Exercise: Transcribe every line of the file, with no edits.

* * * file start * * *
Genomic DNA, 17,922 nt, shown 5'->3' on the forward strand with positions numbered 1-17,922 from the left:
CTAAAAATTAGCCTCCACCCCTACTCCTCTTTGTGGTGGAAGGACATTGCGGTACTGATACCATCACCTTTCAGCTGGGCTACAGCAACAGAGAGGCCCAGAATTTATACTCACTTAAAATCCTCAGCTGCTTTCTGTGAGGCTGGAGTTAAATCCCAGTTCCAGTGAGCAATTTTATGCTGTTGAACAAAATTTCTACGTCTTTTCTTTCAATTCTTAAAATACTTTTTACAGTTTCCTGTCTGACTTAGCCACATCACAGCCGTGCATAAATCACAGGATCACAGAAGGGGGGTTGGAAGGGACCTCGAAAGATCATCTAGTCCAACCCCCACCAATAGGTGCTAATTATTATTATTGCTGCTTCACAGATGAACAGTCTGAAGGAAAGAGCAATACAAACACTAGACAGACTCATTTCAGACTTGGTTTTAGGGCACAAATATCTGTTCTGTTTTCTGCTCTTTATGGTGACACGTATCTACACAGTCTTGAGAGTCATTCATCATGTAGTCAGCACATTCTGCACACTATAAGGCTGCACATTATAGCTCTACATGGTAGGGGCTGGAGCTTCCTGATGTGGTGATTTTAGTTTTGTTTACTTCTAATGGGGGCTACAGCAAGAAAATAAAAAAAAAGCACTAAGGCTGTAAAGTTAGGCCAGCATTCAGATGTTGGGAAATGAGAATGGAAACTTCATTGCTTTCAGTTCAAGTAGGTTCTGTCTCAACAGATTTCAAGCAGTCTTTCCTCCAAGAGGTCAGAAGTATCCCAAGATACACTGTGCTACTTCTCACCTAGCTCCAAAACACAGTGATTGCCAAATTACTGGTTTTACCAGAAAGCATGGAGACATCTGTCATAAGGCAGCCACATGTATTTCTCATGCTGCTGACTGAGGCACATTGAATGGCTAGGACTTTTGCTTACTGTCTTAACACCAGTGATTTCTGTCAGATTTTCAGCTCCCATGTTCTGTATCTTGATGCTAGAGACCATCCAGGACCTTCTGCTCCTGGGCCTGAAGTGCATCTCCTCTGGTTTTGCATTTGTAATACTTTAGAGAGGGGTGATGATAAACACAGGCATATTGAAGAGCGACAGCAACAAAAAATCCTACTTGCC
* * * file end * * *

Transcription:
Genomic DNA, 17,922 nt, shown 5'->3' on the forward strand with positions numbered 1-17,922 from the left:
CTAAAAATTAGCCTCCACCCCTACTCCTCTTTGTGGTGGAAGGACATTGCGGTACTGATACCATCACCTTTCAGCTGGGCTACAGCAACAGAGAGGCCCAGAATTTATACTCACTTAAAATCCTCAGCTGCTTTCTGTGAGGCTGGAGTTAAATCCCAGTTCCAGTGAGCAATTTTATGCTGTTGAACAAAATTTCTACGTCTTTTCTTTCAATTCTTAAAATACTTTTTACAGTTTCCTGTCTGACTTAGCCACATCACAGCCGTGCATAAATCACAGGATCACAGAAGGGGGGTTGGAAGGGACCTCGAAAGATCATCTAGTCCAACCCCCACCAATAGGTGCTAATTATTATTATTGCTGCTTCACAGATGAACAGTCTGAAGGAAAGAGCAATACAAACACTAGACAGACTCATTTCAGACTTGGTTTTAGGGCACAAATATCTGTTCTGTTTTCTGCTCTTTATGGTGACACGTATCTACACAGTCTTGAGAGTCATTCATCATGTAGTCAGCACATTCTGCACACTATAAGGCTGCACATTATAGCTCTACATGGTAGGGGCTGGAGCTTCCTGATGTGGTGATTTTAGTTTTGTTTACTTCTAATGGGGGCTACAGCAAGAAAATAAAAAAAAAGCACTAAGGCTGTAAAGTTAGGCCAGCATTCAGATGTTGGGAAATGAGAATGGAAACTTCATTGCTTTCAGTTCAAGTAGGTTCTGTCTCAACAGATTTCAAGCAGTCTTTCCTCCAAGAGGTCAGAAGTATCCCAAGATACACTGTGCTACTTCTCACCTAGCTCCAAAACACAGTGATTGCCAAATTACTGGTTTTACCAGAAAGCATGGAGACATCTGTCATAAGGCAGCCACATGTATTTCTCATGCTGCTGACTGAGGCACATTGAATGGCTAGGACTTTTGCTTACTGTCTTAACACCAGTGATTTCTGTCAGATTTTCAGCTCCCATGTTCTGTATCTTGATGCTAGAGACCATCCAGGACCTTCTGCTCCTGGGCCTGAAGTGCATCTCCTCTGGTTTTGCATTTGTAATACTTTAGAGAGGGGTGATGATAAACACAGGCATATTGAAGAGCGACAGCAACAAAAAATCCTACTTGCC